Changes in Adenoma Detection Rate With Implementation of Full-spectrum Endoscopy: A Report of 3998 Screening Colonoscopies

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Abstract

Goals:

To investigate the effect of implementing full-spectrum endoscopy (Fuse) on adenoma detection rate (ADR) at an ambulatory surgical center (ASC).

Background:

Traditional forward viewing (TFV) endoscopes have 1 camera and provide an angle of view of 140 to 170 degrees, whereas Fuse provides a 330 degrees view through the addition of 2 side cameras. Although randomized studies have shown that Fuse decreases adenoma miss rates, its impact on ADR in a screening population is currently unknown.

Study:

We conducted a retrospective analysis of data from average risk screening colonoscopies at a 5-room ASC. This ASC transitioned from TFV to Fuse in April 2014. The primary outcome was ADR defined as the percentage of patients who underwent screening colonoscopy and were found to have at least 1 adenomatous polyp.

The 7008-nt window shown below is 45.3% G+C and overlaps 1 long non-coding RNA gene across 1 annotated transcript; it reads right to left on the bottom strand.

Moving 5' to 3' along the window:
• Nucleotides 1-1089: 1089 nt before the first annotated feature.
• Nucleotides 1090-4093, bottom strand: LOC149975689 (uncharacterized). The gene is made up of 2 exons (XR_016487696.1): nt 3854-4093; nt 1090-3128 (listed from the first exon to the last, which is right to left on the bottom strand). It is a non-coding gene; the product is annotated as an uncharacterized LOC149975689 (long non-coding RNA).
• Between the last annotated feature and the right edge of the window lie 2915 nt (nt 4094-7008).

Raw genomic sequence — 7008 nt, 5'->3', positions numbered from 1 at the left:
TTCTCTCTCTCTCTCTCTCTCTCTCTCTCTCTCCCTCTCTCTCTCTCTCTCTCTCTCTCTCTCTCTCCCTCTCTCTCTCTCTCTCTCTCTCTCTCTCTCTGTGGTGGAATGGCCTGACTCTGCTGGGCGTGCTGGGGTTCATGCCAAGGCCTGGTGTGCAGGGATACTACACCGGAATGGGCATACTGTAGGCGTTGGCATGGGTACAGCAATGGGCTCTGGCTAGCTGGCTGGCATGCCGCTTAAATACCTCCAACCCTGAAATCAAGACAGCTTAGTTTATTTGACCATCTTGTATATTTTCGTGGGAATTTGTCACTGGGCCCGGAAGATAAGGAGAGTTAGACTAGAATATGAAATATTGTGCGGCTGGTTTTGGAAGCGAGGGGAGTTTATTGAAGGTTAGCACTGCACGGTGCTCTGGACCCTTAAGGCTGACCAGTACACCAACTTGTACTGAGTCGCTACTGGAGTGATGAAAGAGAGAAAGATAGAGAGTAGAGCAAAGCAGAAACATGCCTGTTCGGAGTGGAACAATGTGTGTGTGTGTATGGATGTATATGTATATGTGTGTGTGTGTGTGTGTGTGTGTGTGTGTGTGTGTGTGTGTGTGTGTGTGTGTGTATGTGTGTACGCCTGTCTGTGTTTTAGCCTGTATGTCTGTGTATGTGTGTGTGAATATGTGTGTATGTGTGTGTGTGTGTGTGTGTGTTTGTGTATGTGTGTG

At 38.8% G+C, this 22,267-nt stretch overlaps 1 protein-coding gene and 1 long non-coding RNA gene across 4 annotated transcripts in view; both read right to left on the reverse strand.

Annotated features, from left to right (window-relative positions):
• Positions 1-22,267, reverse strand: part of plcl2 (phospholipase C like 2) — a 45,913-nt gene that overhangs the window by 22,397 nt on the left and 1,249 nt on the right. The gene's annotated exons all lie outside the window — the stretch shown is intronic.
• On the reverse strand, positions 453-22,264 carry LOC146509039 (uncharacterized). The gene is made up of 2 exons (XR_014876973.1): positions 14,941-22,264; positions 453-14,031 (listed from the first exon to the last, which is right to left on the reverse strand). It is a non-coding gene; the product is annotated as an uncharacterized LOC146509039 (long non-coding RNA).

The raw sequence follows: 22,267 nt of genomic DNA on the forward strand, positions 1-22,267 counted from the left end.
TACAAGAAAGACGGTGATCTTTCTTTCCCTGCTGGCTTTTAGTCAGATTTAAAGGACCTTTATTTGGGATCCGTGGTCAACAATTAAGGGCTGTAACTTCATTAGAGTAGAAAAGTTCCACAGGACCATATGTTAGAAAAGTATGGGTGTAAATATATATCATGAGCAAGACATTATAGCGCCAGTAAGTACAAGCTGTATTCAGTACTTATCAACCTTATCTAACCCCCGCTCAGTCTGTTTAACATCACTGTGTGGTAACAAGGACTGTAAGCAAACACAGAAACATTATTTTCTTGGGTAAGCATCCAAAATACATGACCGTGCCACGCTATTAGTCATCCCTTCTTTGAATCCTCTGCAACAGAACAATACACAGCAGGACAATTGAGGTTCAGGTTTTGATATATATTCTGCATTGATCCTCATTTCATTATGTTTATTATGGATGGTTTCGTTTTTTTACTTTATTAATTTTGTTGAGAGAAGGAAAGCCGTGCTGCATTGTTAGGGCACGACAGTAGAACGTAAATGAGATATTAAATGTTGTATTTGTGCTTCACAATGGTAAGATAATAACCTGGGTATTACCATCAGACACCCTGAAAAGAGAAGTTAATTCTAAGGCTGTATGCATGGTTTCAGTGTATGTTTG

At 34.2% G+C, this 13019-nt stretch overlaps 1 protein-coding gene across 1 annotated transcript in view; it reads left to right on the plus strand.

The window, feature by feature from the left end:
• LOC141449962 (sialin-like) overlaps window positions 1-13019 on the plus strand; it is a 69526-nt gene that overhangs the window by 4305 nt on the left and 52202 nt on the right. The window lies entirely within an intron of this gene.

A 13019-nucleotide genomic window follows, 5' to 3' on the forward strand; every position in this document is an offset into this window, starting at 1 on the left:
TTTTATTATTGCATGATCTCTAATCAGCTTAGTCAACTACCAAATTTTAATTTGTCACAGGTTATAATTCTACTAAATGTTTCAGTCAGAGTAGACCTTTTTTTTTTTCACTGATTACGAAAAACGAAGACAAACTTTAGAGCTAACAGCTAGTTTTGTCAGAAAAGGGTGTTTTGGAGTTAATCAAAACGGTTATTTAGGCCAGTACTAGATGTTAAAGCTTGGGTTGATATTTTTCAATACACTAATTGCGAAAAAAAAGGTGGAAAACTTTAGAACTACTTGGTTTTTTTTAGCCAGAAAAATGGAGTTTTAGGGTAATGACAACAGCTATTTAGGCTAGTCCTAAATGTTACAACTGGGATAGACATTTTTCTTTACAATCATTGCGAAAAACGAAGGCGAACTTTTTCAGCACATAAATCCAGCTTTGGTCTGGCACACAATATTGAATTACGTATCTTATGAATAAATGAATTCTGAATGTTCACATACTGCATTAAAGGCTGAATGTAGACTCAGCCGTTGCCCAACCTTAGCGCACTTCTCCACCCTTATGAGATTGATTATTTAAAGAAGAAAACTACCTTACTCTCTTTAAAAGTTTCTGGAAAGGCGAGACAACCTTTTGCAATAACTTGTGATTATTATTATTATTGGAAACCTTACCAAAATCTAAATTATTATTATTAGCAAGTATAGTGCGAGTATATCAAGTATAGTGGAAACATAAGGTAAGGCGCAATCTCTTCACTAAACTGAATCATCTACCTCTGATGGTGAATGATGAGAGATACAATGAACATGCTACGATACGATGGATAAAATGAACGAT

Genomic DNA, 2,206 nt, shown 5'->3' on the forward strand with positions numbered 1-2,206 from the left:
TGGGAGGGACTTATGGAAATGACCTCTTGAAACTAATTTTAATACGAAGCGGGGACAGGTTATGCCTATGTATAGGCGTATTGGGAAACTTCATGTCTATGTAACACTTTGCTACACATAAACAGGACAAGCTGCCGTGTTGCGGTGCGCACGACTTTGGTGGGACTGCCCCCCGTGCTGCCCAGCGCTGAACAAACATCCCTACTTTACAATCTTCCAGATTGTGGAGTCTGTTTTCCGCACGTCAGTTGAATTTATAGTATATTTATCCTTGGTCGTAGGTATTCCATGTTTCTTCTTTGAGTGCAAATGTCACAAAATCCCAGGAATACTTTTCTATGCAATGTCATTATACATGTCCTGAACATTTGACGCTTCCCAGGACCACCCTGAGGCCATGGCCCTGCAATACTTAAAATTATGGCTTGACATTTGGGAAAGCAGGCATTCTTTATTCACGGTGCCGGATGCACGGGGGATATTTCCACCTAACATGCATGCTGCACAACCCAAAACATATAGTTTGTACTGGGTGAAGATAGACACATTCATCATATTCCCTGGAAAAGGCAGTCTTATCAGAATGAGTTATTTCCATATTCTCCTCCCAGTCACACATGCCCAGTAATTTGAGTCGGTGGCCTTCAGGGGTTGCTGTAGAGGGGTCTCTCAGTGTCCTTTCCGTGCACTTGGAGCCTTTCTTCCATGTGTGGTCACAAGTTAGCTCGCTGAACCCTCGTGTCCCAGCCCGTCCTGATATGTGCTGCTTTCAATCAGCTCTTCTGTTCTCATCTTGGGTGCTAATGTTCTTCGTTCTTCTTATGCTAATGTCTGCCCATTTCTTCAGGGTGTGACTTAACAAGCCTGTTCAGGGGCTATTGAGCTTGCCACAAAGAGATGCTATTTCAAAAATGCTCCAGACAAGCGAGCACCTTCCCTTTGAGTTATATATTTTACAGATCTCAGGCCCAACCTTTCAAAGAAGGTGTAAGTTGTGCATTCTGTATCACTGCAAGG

Results:

A total of 1696 screening colonoscopies were performed with TFV and 2302 with Fuse. Overall ADR was 23.7% with TFV and 29.0% with Fuse (P<0.01), an absolute increase of 5.3%. ADR for the proximal colon increased from 13.0% with TFV to 16.7% with Fuse (3.8% increase, P<0.01). ADR for advanced adenomas improved from 3.8% with TFV to 6.0% with Fuse (2.2% increase; P<0.01). The mean number of adenomas detected per colonoscopy increased from 0.32 to 0.41 (P<0.01). In multivariate analysis, the adjusted odds ratio for detecting an adenoma with Fuse versus TFV was 1.30 (P<0.01; 95% confidence interval, 1.11-1.51).

Conclusions:

ADR significantly increased after adopting Fuse endoscopes at an ASC. Further studies are warranted to further understand the effects of Fuse on ADR in real-world settings.

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